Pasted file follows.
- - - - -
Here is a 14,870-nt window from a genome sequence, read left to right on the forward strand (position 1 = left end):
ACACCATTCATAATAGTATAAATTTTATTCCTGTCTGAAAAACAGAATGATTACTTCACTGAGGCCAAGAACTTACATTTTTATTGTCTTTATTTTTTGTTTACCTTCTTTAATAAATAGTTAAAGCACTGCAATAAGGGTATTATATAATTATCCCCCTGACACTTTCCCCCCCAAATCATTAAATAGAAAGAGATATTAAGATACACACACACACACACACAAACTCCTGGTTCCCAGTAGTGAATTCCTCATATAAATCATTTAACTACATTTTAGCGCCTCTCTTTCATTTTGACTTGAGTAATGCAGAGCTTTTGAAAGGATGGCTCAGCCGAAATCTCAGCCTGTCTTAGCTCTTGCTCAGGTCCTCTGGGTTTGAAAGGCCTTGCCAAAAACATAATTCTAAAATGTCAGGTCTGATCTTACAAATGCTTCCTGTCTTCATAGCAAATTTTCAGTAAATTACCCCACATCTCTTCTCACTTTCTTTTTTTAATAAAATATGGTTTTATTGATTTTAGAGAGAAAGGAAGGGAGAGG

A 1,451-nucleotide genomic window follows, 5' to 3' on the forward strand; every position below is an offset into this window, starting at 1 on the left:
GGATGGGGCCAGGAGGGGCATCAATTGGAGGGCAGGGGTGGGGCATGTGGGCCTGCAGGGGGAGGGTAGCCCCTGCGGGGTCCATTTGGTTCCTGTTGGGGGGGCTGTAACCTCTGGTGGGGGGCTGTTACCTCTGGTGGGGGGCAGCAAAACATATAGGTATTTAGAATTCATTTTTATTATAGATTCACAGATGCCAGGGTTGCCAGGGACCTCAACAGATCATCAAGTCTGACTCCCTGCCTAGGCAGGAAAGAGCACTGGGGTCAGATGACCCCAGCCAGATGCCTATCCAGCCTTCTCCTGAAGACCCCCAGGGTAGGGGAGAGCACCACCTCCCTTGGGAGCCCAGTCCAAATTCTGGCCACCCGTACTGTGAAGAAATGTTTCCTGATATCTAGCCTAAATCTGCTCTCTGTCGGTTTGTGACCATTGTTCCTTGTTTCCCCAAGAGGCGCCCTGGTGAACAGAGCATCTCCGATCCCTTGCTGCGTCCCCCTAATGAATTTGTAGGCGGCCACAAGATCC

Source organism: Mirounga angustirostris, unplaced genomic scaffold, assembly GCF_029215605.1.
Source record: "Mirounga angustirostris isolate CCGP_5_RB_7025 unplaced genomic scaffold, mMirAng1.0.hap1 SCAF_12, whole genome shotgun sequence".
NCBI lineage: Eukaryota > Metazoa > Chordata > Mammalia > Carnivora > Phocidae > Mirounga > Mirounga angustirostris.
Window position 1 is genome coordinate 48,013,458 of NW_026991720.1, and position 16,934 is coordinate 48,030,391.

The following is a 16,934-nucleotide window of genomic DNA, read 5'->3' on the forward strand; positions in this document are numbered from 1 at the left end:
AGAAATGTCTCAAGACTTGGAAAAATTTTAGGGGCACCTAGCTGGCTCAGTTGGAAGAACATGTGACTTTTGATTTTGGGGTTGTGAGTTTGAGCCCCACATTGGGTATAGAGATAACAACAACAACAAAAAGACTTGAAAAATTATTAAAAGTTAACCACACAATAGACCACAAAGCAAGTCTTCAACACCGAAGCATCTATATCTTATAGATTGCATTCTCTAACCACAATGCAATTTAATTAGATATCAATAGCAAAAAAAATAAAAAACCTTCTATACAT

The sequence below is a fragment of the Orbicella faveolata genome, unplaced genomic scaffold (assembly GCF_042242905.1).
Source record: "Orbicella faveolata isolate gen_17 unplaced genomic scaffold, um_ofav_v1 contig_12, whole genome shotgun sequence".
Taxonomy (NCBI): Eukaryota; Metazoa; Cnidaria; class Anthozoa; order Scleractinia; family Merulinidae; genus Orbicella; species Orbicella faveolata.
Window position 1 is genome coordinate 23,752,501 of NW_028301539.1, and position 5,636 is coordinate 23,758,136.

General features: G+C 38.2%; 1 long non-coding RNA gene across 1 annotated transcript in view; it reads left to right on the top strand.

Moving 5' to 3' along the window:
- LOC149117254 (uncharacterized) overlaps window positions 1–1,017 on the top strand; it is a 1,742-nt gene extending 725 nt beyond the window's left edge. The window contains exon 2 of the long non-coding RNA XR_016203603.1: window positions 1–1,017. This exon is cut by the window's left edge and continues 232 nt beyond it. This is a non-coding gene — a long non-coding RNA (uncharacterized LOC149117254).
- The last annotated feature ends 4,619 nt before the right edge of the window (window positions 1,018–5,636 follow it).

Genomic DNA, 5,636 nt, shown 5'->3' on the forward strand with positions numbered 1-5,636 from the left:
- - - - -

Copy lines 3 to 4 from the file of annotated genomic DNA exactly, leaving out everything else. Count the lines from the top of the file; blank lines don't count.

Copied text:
A 1,451-nucleotide genomic window follows, 5' to 3' on the forward strand; every position below is an offset into this window, starting at 1 on the left:
GGATGGGGCCAGGAGGGGCATCAATTGGAGGGCAGGGGTGGGGCATGTGGGCCTGCAGGGGGAGGGTAGCCCCTGCGGGGTCCATTTGGTTCCTGTTGGGGGGGCTGTAACCTCTGGTGGGGGGCTGTTACCTCTGGTGGGGGGCAGCAAAACATATAGGTATTTAGAATTCATTTTTATTATAGATTCACAGATGCCAGGGTTGCCAGGGACCTCAACAGATCATCAAGTCTGACTCCCTGCCTAGGCAGGAAAGAGCACTGGGGTCAGATGACCCCAGCCAGATGCCTATCCAGCCTTCTCCTGAAGACCCCCAGGGTAGGGGAGAGCACCACCTCCCTTGGGAGCCCAGTCCAAATTCTGGCCACCCGTACTGTGAAGAAATGTTTCCTGATATCTAGCCTAAATCTGCTCTCTGTCGGTTTGTGACCATTGTTCCTTGTTTCCCCAAGAGGCGCCCTGGTGAACAGAGCATCTCCGATCCCTTGCTGCGTCCCCCTAATGAATTTGTAGGCGGCCACAAGATCC